The use of interactive screen media such as smartphones and tablets by young children is increasing rapidly. However, research regarding the impact of this portable and instantly accessible source of screen time on learning, behavior, and family dynamics has lagged considerably behind its rate of adoption. Pediatric guidelines specifically regarding mobile device use by young children have not yet been formulated, other than recent suggestions that a limited amount of educational interactive media use may be acceptable for children aged <2 years.1 New guidance is needed because mobile media differs from television in its multiple modalities (eg, videos, games, educational apps), interactive capabilities, and near ubiquity in children’s lives. Recommendations for use by infants, toddlers, and preschool-aged children are especially crucial, because effects of screen time are potentially more pronounced in this group. The aim of this commentary is to review the existing literature, discuss future research directions, and...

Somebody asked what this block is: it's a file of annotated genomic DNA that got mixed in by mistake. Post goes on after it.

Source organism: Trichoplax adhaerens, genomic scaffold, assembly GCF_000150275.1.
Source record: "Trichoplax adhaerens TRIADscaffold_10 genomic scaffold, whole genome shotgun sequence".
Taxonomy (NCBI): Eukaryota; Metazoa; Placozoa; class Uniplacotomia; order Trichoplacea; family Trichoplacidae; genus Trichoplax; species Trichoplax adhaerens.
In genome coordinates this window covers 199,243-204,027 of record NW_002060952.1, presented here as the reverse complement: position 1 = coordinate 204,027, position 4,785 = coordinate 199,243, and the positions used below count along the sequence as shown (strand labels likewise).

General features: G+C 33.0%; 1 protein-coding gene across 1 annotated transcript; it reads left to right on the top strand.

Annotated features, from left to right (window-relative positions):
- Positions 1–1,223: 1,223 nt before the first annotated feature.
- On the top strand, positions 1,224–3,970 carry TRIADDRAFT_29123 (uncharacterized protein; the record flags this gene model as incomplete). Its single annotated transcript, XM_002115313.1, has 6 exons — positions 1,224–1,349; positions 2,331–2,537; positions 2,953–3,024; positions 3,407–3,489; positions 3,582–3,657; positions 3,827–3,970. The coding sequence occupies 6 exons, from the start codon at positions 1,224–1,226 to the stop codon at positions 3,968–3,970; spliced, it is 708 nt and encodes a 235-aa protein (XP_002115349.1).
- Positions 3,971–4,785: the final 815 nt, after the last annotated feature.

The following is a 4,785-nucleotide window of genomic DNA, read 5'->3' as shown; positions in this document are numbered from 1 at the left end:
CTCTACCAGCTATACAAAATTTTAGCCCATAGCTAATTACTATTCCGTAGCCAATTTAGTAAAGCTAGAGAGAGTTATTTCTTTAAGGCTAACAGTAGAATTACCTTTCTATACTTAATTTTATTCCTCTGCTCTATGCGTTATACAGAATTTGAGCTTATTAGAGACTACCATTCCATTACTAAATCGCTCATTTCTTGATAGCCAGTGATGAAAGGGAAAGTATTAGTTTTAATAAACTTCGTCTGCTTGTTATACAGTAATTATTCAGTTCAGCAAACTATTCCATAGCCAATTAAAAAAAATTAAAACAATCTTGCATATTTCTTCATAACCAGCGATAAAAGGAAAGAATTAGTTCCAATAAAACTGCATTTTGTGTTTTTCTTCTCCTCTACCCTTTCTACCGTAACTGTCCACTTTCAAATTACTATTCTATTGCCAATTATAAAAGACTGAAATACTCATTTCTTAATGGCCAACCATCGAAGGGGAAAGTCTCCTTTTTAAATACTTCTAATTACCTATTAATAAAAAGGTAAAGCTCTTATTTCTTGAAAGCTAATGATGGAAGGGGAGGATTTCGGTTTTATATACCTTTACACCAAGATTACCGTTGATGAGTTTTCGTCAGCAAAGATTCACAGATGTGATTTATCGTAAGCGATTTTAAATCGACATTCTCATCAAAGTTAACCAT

Mobile and Interactive Media Use by Young Children: The Good, the Bad, and the Unknown
FINANCIAL DISCLOSURE: The authors have indicated they have no financial relationships relevant to this article to disclose.
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Jenny S. Radesky, Jayna Schumacher, Barry Zuckerman; Mobile and Interactive Media Use by Young Children: The Good, the Bad, and the Unknown. Pediatrics January 2015; 135 (1): 1–3. 10.1542/peds.2014-2251
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